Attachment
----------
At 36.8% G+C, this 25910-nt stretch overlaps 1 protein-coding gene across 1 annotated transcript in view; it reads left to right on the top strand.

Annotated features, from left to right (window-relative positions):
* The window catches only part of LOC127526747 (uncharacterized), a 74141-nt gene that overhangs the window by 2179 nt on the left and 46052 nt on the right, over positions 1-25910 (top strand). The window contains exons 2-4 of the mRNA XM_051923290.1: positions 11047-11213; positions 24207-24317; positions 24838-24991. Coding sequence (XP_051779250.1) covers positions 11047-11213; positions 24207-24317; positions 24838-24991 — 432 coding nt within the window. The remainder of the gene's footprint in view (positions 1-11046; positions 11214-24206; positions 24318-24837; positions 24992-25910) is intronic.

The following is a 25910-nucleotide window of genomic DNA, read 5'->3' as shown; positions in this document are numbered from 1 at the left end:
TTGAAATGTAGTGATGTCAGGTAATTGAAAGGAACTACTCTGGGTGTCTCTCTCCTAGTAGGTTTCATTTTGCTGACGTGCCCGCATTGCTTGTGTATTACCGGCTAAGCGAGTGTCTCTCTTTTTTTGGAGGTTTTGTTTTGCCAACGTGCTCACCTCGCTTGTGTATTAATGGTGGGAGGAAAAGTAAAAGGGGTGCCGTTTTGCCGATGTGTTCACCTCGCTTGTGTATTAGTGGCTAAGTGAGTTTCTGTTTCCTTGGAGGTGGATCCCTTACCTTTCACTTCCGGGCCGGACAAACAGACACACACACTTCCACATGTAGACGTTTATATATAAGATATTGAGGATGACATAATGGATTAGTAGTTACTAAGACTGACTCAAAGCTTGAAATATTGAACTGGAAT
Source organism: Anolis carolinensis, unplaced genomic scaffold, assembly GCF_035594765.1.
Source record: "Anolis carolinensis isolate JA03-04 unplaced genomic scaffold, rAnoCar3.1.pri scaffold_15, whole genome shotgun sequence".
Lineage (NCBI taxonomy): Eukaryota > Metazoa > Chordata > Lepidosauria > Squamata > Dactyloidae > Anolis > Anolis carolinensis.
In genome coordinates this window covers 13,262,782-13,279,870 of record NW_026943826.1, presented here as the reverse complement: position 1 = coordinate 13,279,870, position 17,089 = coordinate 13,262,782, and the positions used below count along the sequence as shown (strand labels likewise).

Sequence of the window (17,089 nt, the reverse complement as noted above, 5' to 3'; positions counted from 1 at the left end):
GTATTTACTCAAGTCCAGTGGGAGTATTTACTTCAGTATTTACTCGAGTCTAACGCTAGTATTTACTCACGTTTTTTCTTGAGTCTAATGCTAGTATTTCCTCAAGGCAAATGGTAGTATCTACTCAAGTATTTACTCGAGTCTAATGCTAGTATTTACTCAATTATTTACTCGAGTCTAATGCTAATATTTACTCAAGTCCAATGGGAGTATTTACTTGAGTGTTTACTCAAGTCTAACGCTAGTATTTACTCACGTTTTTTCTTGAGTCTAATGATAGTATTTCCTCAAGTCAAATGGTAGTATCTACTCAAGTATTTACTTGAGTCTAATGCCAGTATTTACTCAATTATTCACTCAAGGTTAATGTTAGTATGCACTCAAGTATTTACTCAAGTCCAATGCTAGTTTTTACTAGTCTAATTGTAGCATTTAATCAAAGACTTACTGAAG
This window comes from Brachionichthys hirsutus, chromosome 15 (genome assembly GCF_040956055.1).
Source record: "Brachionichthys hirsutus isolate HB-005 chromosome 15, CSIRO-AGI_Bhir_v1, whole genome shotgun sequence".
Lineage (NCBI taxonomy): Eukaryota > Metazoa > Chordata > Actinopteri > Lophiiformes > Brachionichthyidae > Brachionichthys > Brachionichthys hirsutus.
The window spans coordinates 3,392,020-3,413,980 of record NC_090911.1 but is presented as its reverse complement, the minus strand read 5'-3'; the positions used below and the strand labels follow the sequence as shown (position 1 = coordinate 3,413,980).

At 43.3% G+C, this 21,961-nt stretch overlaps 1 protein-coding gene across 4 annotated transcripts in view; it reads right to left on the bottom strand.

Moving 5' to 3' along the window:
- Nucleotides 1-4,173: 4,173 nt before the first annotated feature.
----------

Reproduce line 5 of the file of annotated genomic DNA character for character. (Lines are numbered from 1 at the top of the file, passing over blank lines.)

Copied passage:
TTGAAATGTAGTGATGTCAGGTAATTGAAAGGAACTACTCTGGGTGTCTCTCTCCTAGTAGGTTTCATTTTGCTGACGTGCCCGCATTGCTTGTGTATTACCGGCTAAGCGAGTGTCTCTCTTTTTTTGGAGGTTTTGTTTTGCCAACGTGCTCACCTCGCTTGTGTATTAATGGTGGGAGGAAAAGTAAAAGGGGTGCCGTTTTGCCGATGTGTTCACCTCGCTTGTGTATTAGTGGCTAAGTGAGTTTCTGTTTCCTTGGAGGTGGATCCCTTACCTTTCACTTCCGGGCCGGACAAACAGACACACACACTTCCACATGTAGACGTTTATATATAAGATATTGAGGATGACATAATGGATTAGTAGTTACTAAGACTGACTCAAAGCTTGAAATATTGAACTGGAAT